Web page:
From the July Zeitgeist…
What is a journey? If you believe that it’s a process, a discovery of one’s self; that life itself is a journey, then you should have thought of putting that into the copy for your campaign before Ogilvy Paris did it for Louis Vuitton.
Consumers are increasingly comfortable with shopping for luxury goods online, as long as the experience remains consistent with that of the retail environment of their favourite boutique, (witness Luisaviaroma.com and Dior). The Vuitton Journeys site goes a step further, completely immersing the user in the experience of living with their brand. Their website chapters for each campaign feature photography from Annie Leibovitz, with music composed especially for the site and video podcasts.
The campaign strategy imagines Journeys as “individual trajectories”. It focuses on those in politics, art and culture who have had their own remarkable journeys; Gorbachev, Francis Coppola, Madonna. The latest commemorates the 30th anniversary of the Apollo 11 moon landing, with the label “Some Journeys change Mankind forever”.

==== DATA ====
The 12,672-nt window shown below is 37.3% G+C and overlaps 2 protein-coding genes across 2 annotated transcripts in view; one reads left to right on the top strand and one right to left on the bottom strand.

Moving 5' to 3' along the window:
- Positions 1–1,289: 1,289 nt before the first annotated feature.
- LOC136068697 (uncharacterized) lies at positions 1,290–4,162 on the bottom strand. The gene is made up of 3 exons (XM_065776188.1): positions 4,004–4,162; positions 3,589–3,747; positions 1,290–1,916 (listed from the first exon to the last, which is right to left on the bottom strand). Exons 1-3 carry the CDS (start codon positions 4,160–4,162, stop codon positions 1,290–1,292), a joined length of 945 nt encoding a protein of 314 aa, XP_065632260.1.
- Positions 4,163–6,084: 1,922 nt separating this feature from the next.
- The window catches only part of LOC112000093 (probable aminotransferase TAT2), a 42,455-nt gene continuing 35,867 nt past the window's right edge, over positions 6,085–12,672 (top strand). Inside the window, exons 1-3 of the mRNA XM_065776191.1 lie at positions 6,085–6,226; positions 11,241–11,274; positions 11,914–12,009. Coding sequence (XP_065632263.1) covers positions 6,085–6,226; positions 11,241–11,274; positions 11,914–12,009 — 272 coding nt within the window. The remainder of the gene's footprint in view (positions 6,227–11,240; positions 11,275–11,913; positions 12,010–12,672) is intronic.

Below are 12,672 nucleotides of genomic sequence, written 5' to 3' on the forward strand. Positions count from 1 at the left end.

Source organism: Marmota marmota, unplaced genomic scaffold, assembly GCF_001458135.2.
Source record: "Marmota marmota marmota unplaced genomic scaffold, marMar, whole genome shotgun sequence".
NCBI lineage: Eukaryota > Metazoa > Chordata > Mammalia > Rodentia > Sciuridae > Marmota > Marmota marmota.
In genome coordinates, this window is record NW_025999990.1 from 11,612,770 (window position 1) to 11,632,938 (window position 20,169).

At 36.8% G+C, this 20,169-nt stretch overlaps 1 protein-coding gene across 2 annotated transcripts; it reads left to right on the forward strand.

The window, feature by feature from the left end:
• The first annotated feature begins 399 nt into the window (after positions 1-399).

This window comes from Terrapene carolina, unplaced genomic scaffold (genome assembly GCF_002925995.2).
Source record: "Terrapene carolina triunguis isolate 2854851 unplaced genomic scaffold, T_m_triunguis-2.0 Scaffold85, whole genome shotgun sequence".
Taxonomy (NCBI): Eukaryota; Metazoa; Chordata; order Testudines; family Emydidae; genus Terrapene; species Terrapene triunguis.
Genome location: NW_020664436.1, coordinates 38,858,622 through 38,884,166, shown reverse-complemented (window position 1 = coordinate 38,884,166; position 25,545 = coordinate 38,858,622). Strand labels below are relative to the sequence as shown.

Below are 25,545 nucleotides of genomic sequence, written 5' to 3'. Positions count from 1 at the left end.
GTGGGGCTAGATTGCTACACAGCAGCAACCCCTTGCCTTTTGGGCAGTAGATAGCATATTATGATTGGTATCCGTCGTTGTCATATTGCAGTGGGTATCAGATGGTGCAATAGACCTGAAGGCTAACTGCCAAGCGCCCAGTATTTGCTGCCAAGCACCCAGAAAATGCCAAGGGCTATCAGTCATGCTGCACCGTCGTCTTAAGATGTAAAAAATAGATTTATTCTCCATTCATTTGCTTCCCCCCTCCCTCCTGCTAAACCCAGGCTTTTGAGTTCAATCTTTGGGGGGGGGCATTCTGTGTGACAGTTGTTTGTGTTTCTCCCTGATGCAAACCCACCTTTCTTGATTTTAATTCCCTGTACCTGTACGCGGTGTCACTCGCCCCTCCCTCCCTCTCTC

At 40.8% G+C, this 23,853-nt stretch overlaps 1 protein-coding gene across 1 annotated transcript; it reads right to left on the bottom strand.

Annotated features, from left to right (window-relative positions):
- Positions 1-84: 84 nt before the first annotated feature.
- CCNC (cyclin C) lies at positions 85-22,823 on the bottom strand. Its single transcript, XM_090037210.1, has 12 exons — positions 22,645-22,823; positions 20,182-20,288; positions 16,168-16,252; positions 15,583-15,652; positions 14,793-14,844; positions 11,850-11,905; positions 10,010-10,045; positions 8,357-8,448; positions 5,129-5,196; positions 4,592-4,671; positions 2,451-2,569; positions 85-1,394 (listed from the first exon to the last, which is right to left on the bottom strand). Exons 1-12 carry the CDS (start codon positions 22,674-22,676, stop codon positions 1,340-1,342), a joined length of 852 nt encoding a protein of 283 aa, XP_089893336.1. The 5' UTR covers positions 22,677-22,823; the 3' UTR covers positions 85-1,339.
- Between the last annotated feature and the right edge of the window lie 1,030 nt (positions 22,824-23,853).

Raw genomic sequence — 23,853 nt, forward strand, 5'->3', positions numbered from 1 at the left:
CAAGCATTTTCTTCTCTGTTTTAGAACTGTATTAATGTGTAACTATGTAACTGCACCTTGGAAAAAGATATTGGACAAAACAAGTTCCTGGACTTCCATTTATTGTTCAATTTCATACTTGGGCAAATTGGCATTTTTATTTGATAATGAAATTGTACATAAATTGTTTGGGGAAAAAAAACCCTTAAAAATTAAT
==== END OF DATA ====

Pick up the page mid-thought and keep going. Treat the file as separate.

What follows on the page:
Founded over 150 years ago by Mr. Vuitton, the first person to put his name – and thus his brand – on his products, it is part of the holding company LVMH. Both it and it’s archrival, PPR (owner of Balenciaga, YSL, Gucci, and many more) have recently pushed their green credentials to the fore while maintaining their aura of exclusive indulgence (Louis Vuitton has never, ever had a sale). Louis Vuitton’s Journeys campaign is in association with the Oscar-winning, Nobel-winning, almost-President Al Gore’s Climate Project. Supporting copy appears at the bottom of all print ads, and 15% of every online purchase from Vuitton goes to the Project. PPR has just launched a film called “Home” to motivate people into changing the way they live their lives. The film features absolutely stunning satellite imagery of Earth; a glimpse of a place in dire need of saving. Find it on YouTube; it will also be screened in cinemas around the world over the next few months.
Both efforts recognise a real desire with their target audiences to create a more sustainable way of living.